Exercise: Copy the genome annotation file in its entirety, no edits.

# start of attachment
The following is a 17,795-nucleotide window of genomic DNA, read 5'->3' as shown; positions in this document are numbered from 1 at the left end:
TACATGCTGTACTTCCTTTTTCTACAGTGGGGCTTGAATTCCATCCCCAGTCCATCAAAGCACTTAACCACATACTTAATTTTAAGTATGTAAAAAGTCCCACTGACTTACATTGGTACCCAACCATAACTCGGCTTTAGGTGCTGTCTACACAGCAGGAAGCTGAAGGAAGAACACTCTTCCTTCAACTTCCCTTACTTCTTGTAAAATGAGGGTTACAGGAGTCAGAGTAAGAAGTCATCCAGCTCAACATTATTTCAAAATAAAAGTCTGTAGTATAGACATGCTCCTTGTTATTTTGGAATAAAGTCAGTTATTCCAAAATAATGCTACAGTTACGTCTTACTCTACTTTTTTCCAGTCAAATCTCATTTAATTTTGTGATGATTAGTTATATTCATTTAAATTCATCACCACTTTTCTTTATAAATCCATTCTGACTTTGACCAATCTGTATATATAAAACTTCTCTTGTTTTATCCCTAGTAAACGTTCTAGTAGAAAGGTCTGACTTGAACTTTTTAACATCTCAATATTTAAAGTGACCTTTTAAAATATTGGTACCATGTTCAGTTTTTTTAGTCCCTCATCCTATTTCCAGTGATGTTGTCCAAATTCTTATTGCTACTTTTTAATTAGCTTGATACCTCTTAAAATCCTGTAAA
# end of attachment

The following is a 17,795-nucleotide window of genomic DNA, read 5'->3' as shown; positions in this document are numbered from 1 at the left end:
TACATGCTGTACTTCCTTTTTCTACAGTGGGGCTTGAATTCCATCCCCAGTCCATCAAAGCACTTAACCACATACTTAATTTTAAGTATGTAAAAAGTCCCACTGACTTACATTGGTACCCAACCATAACTCGGCTTTAGGTGCTGTCTACACAGCAGGAAGCTGAAGGAAGAACACTCTTCCTTCAACTTCCCTTACTTCTTGTAAAATGAGGGTTACAGGAGTCAGAGTAAGAAGTCATCCAGCTCAACATTATTTCAAAATAAAAGTCTGTAGTATAGACATGCTCCTTGTTATTTTGGAATAAAGTCAGTTATTCCAAAATAATGCTACAGTTACGTCTTACTCTACTTTTTTCCAGTCAAATCTCATTTAATTTTGTGATGATTAGTTATATTCATTTAAATTCATCACCACTTTTCTTTATAAATCCATTCTGACTTTGACCAATCTGTATATATAAAACTTCTCTTGTTTTATCCCTAGTAAACGTTCTAGTAGAAAGGTCTGACTTGAACTTTTTAACATCTCAATATTTAAAGTGACCTTTTAAAATATTGGTACCATGTTCAGTTTTTTTAGTCCCTCATCCTATTTCCAGTGATGTTGTCCAAATTCTTATTGCTACTTTTTAATTAGCTTGATACCTCTTAAAATCCTGTAAA